This paper explores the ambivalent relationship between Dalits and Maoists in the Nepali Civil War (1996-2006) using three field studies of villages in western and eastern Nepal. The aim is to investigate whether this period of social upheaval brought about lasting changes in caste discrimination practices in rural Nepal and through this investigation to ask larger, critical questions about the type of transformation achieved by Maoism in Nepal and its relation to the aspiration for ‘modernity’ in subaltern populations.

In order to address these questions three village cases were selected: two in Kalikot District in western Nepal (Malkot and Manma) and one in eastern Nepal (Kubinde in Sindhupalchok District). Malkot was selected because it was a Maoist ‘model village’ during the war period and was well known as a center for Dalit empowerment activities before and during the war. Manma shares Malkot’s demographic and socio-economic characteristics but was not a ‘model village’ during the war due to the presence of an army barracks in the town. Kubinde was an area of high Maoist social power, but not a model village and was selected to give an indication of how Dalits interacted with Maoists in eastern Nepal where Dalits comprise a lower percentage of the population. In each village we conducted extensive field interviews (in Summer 2014) and attempted to measure levels of caste discrimination in each village. Our aim was to find out whether discrimination practices (such as separate taps, excluded temple entry, denial of home and hotel entry and caste based economic practices) had changed during or after the ‘People’s War’.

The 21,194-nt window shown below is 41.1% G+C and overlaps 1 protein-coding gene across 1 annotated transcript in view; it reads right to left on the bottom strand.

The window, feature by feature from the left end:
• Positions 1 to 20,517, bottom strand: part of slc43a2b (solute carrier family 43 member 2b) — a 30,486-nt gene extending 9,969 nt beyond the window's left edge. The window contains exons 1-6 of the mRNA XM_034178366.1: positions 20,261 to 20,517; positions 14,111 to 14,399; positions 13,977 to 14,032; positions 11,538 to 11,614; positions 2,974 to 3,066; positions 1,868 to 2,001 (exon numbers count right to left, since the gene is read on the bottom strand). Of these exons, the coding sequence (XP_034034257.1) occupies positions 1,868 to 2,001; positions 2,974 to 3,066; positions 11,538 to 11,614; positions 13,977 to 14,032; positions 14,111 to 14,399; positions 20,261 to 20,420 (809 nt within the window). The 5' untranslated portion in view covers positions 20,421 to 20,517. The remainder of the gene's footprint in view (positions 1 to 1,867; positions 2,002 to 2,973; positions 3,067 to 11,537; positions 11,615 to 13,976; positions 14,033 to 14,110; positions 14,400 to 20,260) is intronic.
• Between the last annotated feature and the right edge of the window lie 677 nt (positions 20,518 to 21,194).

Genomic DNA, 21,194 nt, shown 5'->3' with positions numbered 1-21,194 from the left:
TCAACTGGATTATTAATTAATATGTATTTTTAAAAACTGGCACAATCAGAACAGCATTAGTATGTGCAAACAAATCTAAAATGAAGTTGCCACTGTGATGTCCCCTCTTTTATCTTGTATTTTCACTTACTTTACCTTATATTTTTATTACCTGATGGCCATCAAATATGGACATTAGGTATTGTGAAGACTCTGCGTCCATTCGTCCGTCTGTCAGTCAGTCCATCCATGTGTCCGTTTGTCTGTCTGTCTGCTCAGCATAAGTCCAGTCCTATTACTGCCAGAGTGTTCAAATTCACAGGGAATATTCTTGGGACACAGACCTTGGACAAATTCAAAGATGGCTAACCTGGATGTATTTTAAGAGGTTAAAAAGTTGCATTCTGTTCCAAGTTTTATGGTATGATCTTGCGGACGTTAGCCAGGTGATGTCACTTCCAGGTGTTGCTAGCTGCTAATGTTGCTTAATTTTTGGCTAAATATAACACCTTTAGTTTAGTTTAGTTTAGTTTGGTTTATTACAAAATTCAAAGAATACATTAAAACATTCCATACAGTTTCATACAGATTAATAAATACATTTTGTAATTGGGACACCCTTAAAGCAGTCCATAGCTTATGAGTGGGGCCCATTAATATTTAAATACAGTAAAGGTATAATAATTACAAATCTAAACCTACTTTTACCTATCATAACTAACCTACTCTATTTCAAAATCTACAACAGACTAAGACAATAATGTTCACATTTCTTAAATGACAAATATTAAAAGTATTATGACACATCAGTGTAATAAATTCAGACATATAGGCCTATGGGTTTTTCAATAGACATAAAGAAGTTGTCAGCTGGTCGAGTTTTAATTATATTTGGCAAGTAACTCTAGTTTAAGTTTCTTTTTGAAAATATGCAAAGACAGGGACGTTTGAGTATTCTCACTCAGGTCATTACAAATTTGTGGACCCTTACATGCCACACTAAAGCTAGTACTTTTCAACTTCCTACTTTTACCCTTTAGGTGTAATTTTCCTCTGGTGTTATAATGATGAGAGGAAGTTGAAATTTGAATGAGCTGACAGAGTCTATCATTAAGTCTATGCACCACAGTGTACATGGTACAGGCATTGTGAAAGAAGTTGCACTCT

Our main finding is that where Dalits had been able to infiltrate Maoist power structures before hostilities began a ‘synergy’ was created which enabled them to build on consciousness raising activities and bring about some enduring changes in caste practices. This was the case in Malkot. In the other two cases a relationship of co-optation (of Dalits by Maoist leaders) or indifference to Dalit issues appeared to be characteristic.

We conclude by exploring the implications for our understanding of Maoism as a social and political movement; what kind of ‘modernity’ did it try to bring about and what kind of local aspirations for modernity did it work with or against? In particular, local Dalit leaders appear to have wanted ‘locally embedded’ forms of modern development, that were arguably in tension with the Maoists’ ‘abstract’ and state-power directed goals. We also ask what implications these case studies have for the Dalit social movement in Nepal and look ahead to further field research (in Summer 2015) that will try and pinpoint more generally the legacies of Maoist ‘model villages’ on social transformation.